What is a Dermatology Nurse Practitioner? (Answered By a Nurse)

Written By: Caitlin Goodwin DNP, CNM, RN

The skin is the largest organ of the body, protecting us from disease and harm, regulating body temperature, and enhancing touch sensations. Skin disease in the United States costs over $75 billion annually in treatments. The number of dermatology nurse practitioners (NPs) is rapidly rising. Whether it’s treating skin cancer or performing Botox injections, dermatology NPs are the experts in skin, hair, and nails.

Dermatology NPs care for everyone from youth to seniors. They provide care and guidance during a time where the patient needs a little TLC, such as severe acne or skin cancer. If you are wondering, how do I become a dermatology nurse practitioner? Read on. This article will cover everything you need to know, from what dermatology NPs do to how to become one.

What Does a Dermatology Nurse Practitioner Do?

A dermatology NP possesses a graduate nursing degree, board certification, and advanced training in dermatology care. Dermatology nurse practitioner duties are specialized to the profession. Dermatology NPs diagnose conditions of the hair, skin, and nails. They prescribe medication that treats these conditions and perform many in-office procedures. While some dermatology NPs have certified through the dermatology certification exam, most have not.

Conditions that a dermatology NP may treat include:

● skin cancer
● psoriasis
● acne
● rashes
● wound management

They also may perform the following:

● skincare
● cosmetic procedures
● cryotherapy
● phototherapy
● dermoscopy
● mole removals
● skin allergy testing

Most dermatology NPs care for patients across the life span. However, some choose to narrow their niche and work with cosmetic, surgical, and pediatric sub-specializations:

● Cosmetic dermatologic NPs work with adults
● Pediatric dermatologic NPs work with children
● Surgical dermatologic NPs work with patients of all ages but perform or assist with procedures.

Where Do Dermatology Nurse Practitioners Work?

Dermatology NPs typically work in private practice, whether it is group or individual, in a medical office building. Dermatology NPs work in a variety of settings, such as:

General dermatology office

with a dermatologist.

Plastic surgeon’s office:

They can work with a plastic surgeon to perform minor procedures.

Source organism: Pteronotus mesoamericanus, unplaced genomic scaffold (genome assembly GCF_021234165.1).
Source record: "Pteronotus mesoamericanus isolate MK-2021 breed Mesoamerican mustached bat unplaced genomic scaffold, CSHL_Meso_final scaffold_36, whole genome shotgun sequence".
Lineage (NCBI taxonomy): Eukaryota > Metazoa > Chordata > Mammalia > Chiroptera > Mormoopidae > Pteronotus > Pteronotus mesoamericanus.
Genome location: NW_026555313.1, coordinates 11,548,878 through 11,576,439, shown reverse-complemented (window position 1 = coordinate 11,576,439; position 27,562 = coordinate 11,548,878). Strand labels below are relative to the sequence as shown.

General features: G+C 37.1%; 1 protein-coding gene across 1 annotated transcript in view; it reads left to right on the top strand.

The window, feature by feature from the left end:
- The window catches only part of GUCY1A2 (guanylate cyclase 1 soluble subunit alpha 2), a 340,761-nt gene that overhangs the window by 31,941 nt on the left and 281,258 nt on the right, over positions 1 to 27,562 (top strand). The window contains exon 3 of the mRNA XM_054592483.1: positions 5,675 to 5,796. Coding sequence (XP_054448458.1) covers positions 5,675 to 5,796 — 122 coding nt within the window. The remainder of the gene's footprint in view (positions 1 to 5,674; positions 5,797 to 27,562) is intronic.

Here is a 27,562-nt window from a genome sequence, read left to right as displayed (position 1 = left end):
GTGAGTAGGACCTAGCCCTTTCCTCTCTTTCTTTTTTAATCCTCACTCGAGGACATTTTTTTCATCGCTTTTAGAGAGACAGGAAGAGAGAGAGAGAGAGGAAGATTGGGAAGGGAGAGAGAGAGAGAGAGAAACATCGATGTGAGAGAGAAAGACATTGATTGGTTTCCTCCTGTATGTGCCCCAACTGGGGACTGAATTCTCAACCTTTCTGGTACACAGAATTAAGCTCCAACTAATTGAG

They can also work at a hospital burn unit or conduct dermatology consultations for hospitals.

Education Dermatology NPs

can educate at nursing or medical schools.

Medical Spas:

Dermatology NPs can perform cosmetic procedures.


Some pharmaceutical laboratories for skincare will hire dermatology NPs.

Do You Have the Skills and Characteristics Required to Be a Successful Dermatology Nurse Practitioner?

Dermatology NPs work with rare and confusing skin conditions and may differ from traditional NPs in many ways. There are some positive attributes that one should possess to become a dermatology nurse practitioner. Because of their focus on examining rare skin, hair, and nail conditions, they should be passionate and intelligent. Other requisite skills and characteristics are:

● Inquisitive

○ You will encounter many rashes and skin conditions that you may not have seen before. It’s critical to perform a thorough history and physical examination to get answers.

● Friendly

○ Many patients have waited months for a visit. A lot of the procedures are out of pocket because health insurance will not pay. Patients expect kindness and compassion.

● Flexible

○ As an NP, you must be able to start your day with one set of expectations and dive into the unexpected.

● Caring

○ While skin cancer is typically not fatal, receiving a cancer diagnosis is scary. Dermatology NPs should be compassionate and caring while educating and treating patients during this time.

Why Become a Dermatology Nurse Practitioner?

The advantages of becoming a dermatology NP includes following your passion for caring for patients who need you. Other advantages are:

● ideal hours for work-life balance
● continuing education and acquiring new skills (i.e., procedures)
● Six-figure salary
● Growing demand
● an impressive career where no two days are the same

How Long Does It Take to Become a Dermatology Nurse Practitioner?

When you’ve decided you want to pursue a career as a dermatology NP, it can be challenging to be patient. The process requires three to four years to achieve a bachelor’s degree, two-three years for a general nurse practitioner education, passing a difficult exam for certification, and additional training for specialization in dermatology and cosmetic procedures. Altogether, this will take between five to eight years if completed full-time. Those who spend more time working as a nurse or who attend the programs part-time will take longer.